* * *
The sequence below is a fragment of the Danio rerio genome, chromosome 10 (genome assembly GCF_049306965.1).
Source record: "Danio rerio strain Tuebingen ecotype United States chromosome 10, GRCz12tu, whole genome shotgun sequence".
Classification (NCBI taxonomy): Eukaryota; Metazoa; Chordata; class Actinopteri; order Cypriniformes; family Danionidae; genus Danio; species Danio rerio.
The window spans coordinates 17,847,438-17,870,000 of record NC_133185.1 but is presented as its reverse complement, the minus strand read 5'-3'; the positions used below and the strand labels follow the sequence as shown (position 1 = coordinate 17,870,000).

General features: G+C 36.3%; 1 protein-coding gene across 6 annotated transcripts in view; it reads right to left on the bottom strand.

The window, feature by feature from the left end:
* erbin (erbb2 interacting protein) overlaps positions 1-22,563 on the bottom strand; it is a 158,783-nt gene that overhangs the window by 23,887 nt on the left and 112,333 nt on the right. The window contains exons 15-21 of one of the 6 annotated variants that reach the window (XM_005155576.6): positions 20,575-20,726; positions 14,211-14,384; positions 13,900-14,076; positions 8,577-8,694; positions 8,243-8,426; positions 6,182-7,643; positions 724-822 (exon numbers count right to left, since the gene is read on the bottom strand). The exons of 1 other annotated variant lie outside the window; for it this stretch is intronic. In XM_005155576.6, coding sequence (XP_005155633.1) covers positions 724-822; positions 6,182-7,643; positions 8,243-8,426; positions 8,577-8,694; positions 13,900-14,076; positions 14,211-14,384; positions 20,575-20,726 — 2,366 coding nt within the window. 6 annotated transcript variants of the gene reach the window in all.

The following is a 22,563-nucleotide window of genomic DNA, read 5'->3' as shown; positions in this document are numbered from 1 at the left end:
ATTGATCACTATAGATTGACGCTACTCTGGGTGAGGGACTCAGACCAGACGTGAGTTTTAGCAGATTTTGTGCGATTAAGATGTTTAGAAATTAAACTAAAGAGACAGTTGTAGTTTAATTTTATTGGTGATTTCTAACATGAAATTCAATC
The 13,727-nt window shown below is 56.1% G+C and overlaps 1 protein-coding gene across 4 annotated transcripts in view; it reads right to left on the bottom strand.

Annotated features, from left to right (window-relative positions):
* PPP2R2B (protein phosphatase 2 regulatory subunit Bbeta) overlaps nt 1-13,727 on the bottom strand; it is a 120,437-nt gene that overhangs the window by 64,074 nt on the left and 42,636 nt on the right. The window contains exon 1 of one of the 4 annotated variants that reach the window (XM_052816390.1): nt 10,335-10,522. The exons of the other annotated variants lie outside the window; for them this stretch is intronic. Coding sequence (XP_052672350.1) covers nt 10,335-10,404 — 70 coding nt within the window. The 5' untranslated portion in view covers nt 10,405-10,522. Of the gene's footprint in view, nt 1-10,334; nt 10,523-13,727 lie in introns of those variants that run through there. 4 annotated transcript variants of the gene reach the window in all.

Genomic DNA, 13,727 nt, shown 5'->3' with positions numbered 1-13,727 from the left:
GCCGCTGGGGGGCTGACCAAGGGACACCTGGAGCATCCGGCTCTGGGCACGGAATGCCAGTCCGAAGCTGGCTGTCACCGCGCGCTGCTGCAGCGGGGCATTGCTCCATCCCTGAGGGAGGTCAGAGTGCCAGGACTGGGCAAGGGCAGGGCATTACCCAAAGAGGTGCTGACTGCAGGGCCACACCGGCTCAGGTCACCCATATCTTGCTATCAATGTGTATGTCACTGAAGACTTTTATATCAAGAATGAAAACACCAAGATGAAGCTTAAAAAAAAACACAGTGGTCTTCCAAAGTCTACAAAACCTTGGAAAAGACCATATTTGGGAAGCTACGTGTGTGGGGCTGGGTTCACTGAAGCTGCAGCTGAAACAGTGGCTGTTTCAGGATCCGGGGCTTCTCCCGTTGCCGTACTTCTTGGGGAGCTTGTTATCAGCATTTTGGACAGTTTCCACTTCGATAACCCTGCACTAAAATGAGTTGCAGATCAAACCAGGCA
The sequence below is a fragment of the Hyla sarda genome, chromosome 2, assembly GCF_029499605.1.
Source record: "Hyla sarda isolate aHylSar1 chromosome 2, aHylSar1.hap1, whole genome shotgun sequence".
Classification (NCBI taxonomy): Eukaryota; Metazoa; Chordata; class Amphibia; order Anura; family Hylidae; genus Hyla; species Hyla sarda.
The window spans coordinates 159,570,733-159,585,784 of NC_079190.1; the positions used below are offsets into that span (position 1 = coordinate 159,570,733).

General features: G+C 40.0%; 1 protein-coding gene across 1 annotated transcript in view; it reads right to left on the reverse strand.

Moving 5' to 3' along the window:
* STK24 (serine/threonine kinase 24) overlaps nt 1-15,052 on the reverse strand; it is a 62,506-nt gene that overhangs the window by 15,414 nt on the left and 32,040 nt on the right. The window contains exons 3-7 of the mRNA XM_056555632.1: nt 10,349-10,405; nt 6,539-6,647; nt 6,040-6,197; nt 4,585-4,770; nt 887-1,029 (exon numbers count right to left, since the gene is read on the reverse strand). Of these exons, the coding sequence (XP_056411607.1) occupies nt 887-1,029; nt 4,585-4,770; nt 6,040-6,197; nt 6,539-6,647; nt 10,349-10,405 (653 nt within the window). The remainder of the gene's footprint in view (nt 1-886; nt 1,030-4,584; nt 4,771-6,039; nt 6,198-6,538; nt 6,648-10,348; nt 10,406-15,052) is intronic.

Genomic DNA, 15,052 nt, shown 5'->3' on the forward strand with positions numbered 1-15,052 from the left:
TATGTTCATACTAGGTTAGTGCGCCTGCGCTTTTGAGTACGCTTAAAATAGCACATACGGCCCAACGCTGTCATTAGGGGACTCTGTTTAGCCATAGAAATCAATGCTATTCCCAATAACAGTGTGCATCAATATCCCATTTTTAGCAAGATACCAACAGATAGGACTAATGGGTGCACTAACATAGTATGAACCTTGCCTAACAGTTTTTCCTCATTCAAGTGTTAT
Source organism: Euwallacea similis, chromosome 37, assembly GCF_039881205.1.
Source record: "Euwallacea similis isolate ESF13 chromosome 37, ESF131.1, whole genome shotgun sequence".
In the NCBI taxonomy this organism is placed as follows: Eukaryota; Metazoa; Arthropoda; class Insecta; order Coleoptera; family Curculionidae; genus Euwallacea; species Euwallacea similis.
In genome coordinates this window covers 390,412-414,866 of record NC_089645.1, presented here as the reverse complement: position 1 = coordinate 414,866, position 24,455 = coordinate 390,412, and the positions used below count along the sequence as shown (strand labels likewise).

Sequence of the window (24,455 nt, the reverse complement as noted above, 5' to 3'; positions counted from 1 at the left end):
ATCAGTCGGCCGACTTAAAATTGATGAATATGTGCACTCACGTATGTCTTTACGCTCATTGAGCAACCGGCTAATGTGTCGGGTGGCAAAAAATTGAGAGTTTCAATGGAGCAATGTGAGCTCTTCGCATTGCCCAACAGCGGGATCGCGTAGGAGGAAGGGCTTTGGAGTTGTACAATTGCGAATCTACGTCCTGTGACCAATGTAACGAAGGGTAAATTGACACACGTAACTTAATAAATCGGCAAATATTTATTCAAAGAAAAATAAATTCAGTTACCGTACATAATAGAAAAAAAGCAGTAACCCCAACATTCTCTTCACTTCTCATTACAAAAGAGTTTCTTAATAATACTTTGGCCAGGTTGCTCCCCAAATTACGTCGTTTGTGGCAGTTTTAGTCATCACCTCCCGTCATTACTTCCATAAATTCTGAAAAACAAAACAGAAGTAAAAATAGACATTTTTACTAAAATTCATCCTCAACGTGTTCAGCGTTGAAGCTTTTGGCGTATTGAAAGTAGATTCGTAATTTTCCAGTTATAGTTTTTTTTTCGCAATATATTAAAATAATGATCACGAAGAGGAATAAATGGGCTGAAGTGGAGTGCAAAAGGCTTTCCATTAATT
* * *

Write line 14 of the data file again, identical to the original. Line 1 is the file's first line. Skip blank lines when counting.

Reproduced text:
GCCGCTGGGGGGCTGACCAAGGGACACCTGGAGCATCCGGCTCTGGGCACGGAATGCCAGTCCGAAGCTGGCTGTCACCGCGCGCTGCTGCAGCGGGGCATTGCTCCATCCCTGAGGGAGGTCAGAGTGCCAGGACTGGGCAAGGGCAGGGCATTACCCAAAGAGGTGCTGACTGCAGGGCCACACCGGCTCAGGTCACCCATATCTTGCTATCAATGTGTATGTCACTGAAGACTTTTATATCAAGAATGAAAACACCAAGATGAAGCTTAAAAAAAAACACAGTGGTCTTCCAAAGTCTACAAAACCTTGGAAAAGACCATATTTGGGAAGCTACGTGTGTGGGGCTGGGTTCACTGAAGCTGCAGCTGAAACAGTGGCTGTTTCAGGATCCGGGGCTTCTCCCGTTGCCGTACTTCTTGGGGAGCTTGTTATCAGCATTTTGGACAGTTTCCACTTCGATAACCCTGCACTAAAATGAGTTGCAGATCAAACCAGGCA